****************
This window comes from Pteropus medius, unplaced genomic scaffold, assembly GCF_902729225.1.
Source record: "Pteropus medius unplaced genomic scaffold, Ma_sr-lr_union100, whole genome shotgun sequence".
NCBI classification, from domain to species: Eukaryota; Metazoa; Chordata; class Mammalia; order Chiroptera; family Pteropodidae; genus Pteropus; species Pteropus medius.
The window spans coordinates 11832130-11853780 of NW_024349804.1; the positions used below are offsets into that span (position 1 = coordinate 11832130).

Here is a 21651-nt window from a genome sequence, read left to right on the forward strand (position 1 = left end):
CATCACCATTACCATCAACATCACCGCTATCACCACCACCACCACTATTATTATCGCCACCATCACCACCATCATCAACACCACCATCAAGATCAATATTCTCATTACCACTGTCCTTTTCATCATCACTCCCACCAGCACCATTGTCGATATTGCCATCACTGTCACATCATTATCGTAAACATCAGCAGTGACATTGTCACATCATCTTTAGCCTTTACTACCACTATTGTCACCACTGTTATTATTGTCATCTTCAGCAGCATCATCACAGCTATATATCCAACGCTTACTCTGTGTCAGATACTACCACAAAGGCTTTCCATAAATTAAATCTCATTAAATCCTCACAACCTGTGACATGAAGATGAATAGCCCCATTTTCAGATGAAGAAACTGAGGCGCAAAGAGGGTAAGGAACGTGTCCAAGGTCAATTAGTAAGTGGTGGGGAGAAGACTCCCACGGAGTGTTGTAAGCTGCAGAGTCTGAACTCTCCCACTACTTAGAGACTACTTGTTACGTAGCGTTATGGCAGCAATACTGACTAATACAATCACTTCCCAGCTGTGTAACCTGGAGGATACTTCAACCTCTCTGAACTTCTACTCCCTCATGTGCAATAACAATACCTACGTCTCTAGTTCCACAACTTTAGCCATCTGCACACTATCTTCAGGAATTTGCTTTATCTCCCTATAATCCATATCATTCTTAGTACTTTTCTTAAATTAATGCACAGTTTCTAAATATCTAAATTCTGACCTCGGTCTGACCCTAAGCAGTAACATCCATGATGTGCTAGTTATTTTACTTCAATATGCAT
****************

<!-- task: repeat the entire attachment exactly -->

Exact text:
This window comes from Pteropus medius, unplaced genomic scaffold, assembly GCF_902729225.1.
Source record: "Pteropus medius unplaced genomic scaffold, Ma_sr-lr_union100, whole genome shotgun sequence".
NCBI classification, from domain to species: Eukaryota; Metazoa; Chordata; class Mammalia; order Chiroptera; family Pteropodidae; genus Pteropus; species Pteropus medius.
The window spans coordinates 11832130-11853780 of NW_024349804.1; the positions used below are offsets into that span (position 1 = coordinate 11832130).

Here is a 21651-nt window from a genome sequence, read left to right on the forward strand (position 1 = left end):
CATCACCATTACCATCAACATCACCGCTATCACCACCACCACCACTATTATTATCGCCACCATCACCACCATCATCAACACCACCATCAAGATCAATATTCTCATTACCACTGTCCTTTTCATCATCACTCCCACCAGCACCATTGTCGATATTGCCATCACTGTCACATCATTATCGTAAACATCAGCAGTGACATTGTCACATCATCTTTAGCCTTTACTACCACTATTGTCACCACTGTTATTATTGTCATCTTCAGCAGCATCATCACAGCTATATATCCAACGCTTACTCTGTGTCAGATACTACCACAAAGGCTTTCCATAAATTAAATCTCATTAAATCCTCACAACCTGTGACATGAAGATGAATAGCCCCATTTTCAGATGAAGAAACTGAGGCGCAAAGAGGGTAAGGAACGTGTCCAAGGTCAATTAGTAAGTGGTGGGGAGAAGACTCCCACGGAGTGTTGTAAGCTGCAGAGTCTGAACTCTCCCACTACTTAGAGACTACTTGTTACGTAGCGTTATGGCAGCAATACTGACTAATACAATCACTTCCCAGCTGTGTAACCTGGAGGATACTTCAACCTCTCTGAACTTCTACTCCCTCATGTGCAATAACAATACCTACGTCTCTAGTTCCACAACTTTAGCCATCTGCACACTATCTTCAGGAATTTGCTTTATCTCCCTATAATCCATATCATTCTTAGTACTTTTCTTAAATTAATGCACAGTTTCTAAATATCTAAATTCTGACCTCGGTCTGACCCTAAGCAGTAACATCCATGATGTGCTAGTTATTTTACTTCAATATGCAT